Tunnels is left of mountain, painted light blue with billboards in front

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Picture of tunnel with lid off.

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A string of Christmas tree mini lights were added in the tunnel to light it up for making videos and when using the X-10 TV camera car.  A picture of the front of a diesel or steam loco can be suspended over the track on a swing arm.  This will allow staging of train wrecks for the videos and X-10 camera car.  There is a 12 inch color TV at below the main control board to the right and a larger color TV set on the wall behind the train board for viewing live X-10 camera car videos.

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The X-10 camera was mounted on a flat car and rechargeable NiMH batteries are mounted in a battery holder from Radio Shack to supply power.

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Charlie

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One helpful addition was the installation of one of the mini Christmas lights of the tunnel light string as a light to illuminate a billboard sign on the background.  This light lets me know when I have the tunnel lights on and keeps me from leaving them on all night or day.

Train addition 9-5-2016 2016-09-04 020

I have several of these old plastic billboard signs on the layout with pictures of 40s and 50s signs.

Charlie

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Post 23    9-19-2016

New Layout Addition Making an "L" Layout with pictures and video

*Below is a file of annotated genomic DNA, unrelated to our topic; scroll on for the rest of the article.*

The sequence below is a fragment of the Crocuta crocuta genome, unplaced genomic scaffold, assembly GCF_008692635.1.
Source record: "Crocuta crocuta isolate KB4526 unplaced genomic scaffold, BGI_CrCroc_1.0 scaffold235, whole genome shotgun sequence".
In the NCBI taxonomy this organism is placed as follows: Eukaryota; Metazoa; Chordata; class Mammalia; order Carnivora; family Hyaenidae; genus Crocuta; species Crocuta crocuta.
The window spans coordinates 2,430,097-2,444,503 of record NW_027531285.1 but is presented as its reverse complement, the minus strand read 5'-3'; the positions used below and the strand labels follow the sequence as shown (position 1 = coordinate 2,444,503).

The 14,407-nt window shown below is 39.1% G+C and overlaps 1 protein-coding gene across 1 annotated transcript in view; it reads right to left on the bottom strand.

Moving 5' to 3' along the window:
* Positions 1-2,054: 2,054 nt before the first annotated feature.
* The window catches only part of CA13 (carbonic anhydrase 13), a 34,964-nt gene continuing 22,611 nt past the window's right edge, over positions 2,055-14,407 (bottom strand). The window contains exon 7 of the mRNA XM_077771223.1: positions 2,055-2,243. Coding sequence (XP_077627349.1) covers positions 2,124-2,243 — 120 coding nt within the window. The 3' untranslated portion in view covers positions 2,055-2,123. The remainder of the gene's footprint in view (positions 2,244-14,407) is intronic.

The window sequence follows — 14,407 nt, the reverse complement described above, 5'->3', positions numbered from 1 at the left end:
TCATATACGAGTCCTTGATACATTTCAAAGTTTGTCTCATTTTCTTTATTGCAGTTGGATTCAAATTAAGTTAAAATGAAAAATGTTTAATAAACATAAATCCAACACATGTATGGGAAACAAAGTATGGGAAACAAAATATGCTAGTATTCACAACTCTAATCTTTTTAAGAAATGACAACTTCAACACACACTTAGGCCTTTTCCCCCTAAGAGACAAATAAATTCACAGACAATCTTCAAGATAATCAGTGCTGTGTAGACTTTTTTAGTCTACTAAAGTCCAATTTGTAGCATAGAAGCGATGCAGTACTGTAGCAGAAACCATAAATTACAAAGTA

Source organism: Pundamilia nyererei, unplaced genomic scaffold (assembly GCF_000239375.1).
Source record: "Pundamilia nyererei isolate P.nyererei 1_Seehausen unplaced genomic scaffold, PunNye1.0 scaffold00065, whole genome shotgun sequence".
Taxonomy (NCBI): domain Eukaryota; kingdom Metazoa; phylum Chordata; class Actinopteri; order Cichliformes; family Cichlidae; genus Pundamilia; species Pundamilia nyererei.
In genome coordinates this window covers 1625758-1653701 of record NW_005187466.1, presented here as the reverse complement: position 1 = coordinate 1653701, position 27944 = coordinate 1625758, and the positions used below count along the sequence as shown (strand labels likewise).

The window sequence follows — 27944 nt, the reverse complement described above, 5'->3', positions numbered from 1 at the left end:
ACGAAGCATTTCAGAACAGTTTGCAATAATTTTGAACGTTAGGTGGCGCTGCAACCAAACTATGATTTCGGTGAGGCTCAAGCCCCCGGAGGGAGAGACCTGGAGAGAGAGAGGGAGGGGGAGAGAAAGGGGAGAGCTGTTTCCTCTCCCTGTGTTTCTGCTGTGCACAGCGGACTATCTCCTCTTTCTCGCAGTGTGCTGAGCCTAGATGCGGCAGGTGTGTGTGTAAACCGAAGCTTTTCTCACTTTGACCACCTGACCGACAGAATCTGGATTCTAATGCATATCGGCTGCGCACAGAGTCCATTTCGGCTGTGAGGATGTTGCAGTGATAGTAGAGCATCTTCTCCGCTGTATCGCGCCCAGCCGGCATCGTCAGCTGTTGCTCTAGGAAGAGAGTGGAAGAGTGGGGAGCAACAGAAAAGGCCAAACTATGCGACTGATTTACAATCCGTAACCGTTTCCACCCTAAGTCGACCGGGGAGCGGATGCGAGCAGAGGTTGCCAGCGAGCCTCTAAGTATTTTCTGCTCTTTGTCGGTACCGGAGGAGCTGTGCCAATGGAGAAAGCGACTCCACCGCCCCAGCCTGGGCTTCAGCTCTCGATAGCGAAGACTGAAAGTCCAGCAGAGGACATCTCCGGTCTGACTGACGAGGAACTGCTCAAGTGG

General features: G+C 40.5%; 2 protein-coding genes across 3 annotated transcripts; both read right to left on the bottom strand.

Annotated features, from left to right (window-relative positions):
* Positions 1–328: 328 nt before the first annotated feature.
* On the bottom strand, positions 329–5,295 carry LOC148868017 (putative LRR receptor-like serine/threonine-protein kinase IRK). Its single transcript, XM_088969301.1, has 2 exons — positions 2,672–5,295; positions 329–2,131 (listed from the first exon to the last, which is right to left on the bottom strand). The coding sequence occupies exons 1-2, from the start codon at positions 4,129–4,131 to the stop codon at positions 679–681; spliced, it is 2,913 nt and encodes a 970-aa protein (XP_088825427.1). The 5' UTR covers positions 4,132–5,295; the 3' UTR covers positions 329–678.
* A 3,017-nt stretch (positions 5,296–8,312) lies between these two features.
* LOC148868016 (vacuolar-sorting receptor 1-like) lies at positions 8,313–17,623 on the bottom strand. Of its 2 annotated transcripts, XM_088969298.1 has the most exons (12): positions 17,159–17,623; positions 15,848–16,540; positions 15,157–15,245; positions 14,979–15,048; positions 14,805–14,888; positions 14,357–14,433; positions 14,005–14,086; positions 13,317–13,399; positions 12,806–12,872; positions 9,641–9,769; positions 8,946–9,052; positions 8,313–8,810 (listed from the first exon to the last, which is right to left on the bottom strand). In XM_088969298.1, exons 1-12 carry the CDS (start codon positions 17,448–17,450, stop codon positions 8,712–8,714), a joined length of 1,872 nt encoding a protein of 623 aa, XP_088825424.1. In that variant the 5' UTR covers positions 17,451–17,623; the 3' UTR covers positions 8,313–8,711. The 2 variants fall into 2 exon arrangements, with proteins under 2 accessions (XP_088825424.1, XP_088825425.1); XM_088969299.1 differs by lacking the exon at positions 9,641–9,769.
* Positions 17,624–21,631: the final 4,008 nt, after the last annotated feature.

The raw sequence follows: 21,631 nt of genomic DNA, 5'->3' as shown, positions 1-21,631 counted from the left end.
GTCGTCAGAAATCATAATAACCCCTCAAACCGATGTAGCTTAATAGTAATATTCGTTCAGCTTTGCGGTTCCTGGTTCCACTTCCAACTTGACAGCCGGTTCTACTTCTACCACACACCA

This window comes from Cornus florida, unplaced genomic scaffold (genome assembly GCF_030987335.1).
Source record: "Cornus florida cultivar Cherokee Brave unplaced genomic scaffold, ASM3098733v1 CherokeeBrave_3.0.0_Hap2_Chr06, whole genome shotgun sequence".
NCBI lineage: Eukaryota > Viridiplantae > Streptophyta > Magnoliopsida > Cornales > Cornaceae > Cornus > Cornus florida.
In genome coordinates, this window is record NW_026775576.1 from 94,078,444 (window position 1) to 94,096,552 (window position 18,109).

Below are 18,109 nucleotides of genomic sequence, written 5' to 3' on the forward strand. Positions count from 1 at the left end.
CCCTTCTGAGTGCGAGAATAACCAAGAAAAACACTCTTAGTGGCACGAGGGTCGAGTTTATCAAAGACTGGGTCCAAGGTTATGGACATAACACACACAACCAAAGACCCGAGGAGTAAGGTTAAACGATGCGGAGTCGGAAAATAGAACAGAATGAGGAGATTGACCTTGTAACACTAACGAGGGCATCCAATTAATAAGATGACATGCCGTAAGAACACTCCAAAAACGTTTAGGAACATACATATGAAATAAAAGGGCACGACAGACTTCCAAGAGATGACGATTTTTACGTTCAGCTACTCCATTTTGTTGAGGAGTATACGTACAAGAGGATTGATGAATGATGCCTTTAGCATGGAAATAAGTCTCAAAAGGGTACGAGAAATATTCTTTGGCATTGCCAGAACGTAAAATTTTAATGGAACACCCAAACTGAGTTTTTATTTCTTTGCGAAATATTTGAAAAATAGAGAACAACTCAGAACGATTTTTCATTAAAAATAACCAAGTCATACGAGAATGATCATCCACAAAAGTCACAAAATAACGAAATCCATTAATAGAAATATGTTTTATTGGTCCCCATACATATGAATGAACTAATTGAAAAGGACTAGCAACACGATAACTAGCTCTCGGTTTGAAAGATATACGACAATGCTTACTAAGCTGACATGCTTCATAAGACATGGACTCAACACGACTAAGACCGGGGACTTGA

We moved to Macon, GA in 1988 and had a larger living room with a bay window.  A new addition idea was hatched that would provide another loop and train running area.  A Christmas tree could be installed on the addition that would allow the tree to be seen in the bay window during the Holidays.  The outside loop of the addition would be connected to the outside loop of the original layout.  A new control panel and LW Lionel transformer would run the additions independent loop and allow a third operator/engineer.  The main layout outside loop LW could be used to operate the new addition via a transformer transfer switch and the main loop inside LW could be used to operate the new addition via the transformer transfer switch on the main control panel.

The new addition would have its own building lighting transformer.  The only change that would have to be provided to make the new addition a standalone layout is a switch transformer would have to be added.

 

The track plan for the layout addition chosen is below.  The red and green buttons are for switches and the blue buttons are for uncoupling or accessory operation.  The slide switches control track sections.  The short straight track with one switch is for the HO gauge trolley with a homemade timer and reversing mechanism.